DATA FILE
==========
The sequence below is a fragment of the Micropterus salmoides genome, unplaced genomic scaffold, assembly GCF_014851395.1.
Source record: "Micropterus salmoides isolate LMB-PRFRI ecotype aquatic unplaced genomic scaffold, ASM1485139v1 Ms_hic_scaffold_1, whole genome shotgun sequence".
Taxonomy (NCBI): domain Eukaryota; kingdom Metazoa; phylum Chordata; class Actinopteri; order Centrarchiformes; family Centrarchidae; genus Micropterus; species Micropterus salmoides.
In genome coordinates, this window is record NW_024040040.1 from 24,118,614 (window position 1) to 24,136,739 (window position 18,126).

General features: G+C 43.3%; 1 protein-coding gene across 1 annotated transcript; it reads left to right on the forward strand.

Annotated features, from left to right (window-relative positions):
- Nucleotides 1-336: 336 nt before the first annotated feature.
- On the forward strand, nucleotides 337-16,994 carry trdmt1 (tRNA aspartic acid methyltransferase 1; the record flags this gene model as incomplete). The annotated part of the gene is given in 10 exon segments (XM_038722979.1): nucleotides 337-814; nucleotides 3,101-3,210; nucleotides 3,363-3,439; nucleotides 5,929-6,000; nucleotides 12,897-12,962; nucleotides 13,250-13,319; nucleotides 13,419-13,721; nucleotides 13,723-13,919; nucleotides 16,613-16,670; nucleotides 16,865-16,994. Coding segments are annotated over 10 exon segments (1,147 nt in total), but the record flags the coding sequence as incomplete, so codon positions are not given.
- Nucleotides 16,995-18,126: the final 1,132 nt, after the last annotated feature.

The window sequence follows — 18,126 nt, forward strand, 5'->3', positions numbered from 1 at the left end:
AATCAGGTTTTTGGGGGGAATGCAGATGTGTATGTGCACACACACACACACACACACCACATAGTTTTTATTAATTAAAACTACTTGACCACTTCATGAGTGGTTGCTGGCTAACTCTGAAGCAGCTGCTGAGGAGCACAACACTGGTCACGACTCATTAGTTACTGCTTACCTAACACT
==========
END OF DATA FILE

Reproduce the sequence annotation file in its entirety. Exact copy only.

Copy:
The sequence below is a fragment of the Micropterus salmoides genome, unplaced genomic scaffold, assembly GCF_014851395.1.
Source record: "Micropterus salmoides isolate LMB-PRFRI ecotype aquatic unplaced genomic scaffold, ASM1485139v1 Ms_hic_scaffold_1, whole genome shotgun sequence".
Taxonomy (NCBI): domain Eukaryota; kingdom Metazoa; phylum Chordata; class Actinopteri; order Centrarchiformes; family Centrarchidae; genus Micropterus; species Micropterus salmoides.
In genome coordinates, this window is record NW_024040040.1 from 24,118,614 (window position 1) to 24,136,739 (window position 18,126).

General features: G+C 43.3%; 1 protein-coding gene across 1 annotated transcript; it reads left to right on the forward strand.

Annotated features, from left to right (window-relative positions):
- Nucleotides 1-336: 336 nt before the first annotated feature.
- On the forward strand, nucleotides 337-16,994 carry trdmt1 (tRNA aspartic acid methyltransferase 1; the record flags this gene model as incomplete). The annotated part of the gene is given in 10 exon segments (XM_038722979.1): nucleotides 337-814; nucleotides 3,101-3,210; nucleotides 3,363-3,439; nucleotides 5,929-6,000; nucleotides 12,897-12,962; nucleotides 13,250-13,319; nucleotides 13,419-13,721; nucleotides 13,723-13,919; nucleotides 16,613-16,670; nucleotides 16,865-16,994. Coding segments are annotated over 10 exon segments (1,147 nt in total), but the record flags the coding sequence as incomplete, so codon positions are not given.
- Nucleotides 16,995-18,126: the final 1,132 nt, after the last annotated feature.

The window sequence follows — 18,126 nt, forward strand, 5'->3', positions numbered from 1 at the left end:
AATCAGGTTTTTGGGGGGAATGCAGATGTGTATGTGCACACACACACACACACACACCACATAGTTTTTATTAATTAAAACTACTTGACCACTTCATGAGTGGTTGCTGGCTAACTCTGAAGCAGCTGCTGAGGAGCACAACACTGGTCACGACTCATTAGTTACTGCTTACCTAACACT